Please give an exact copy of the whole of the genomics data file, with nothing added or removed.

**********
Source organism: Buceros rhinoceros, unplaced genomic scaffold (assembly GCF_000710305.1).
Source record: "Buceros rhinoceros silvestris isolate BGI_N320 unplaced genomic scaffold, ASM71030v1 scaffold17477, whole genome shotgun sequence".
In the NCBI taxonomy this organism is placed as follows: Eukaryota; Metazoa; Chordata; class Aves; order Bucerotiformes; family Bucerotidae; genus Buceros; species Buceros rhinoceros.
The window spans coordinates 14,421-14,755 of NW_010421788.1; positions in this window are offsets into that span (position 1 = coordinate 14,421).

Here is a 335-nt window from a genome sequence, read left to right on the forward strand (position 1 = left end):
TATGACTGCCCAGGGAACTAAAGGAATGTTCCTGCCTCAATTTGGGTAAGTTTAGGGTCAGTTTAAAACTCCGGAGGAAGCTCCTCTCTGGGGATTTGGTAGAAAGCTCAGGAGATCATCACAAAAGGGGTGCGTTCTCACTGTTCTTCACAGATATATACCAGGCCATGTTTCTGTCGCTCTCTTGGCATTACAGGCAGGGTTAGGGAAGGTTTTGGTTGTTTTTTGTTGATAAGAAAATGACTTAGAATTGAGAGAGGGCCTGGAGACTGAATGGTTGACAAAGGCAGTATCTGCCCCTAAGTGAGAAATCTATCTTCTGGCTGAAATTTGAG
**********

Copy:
Source organism: Buceros rhinoceros, unplaced genomic scaffold (assembly GCF_000710305.1).
Source record: "Buceros rhinoceros silvestris isolate BGI_N320 unplaced genomic scaffold, ASM71030v1 scaffold17477, whole genome shotgun sequence".
In the NCBI taxonomy this organism is placed as follows: Eukaryota; Metazoa; Chordata; class Aves; order Bucerotiformes; family Bucerotidae; genus Buceros; species Buceros rhinoceros.
The window spans coordinates 14,421-14,755 of NW_010421788.1; positions in this window are offsets into that span (position 1 = coordinate 14,421).

Here is a 335-nt window from a genome sequence, read left to right on the forward strand (position 1 = left end):
TATGACTGCCCAGGGAACTAAAGGAATGTTCCTGCCTCAATTTGGGTAAGTTTAGGGTCAGTTTAAAACTCCGGAGGAAGCTCCTCTCTGGGGATTTGGTAGAAAGCTCAGGAGATCATCACAAAAGGGGTGCGTTCTCACTGTTCTTCACAGATATATACCAGGCCATGTTTCTGTCGCTCTCTTGGCATTACAGGCAGGGTTAGGGAAGGTTTTGGTTGTTTTTTGTTGATAAGAAAATGACTTAGAATTGAGAGAGGGCCTGGAGACTGAATGGTTGACAAAGGCAGTATCTGCCCCTAAGTGAGAAATCTATCTTCTGGCTGAAATTTGAG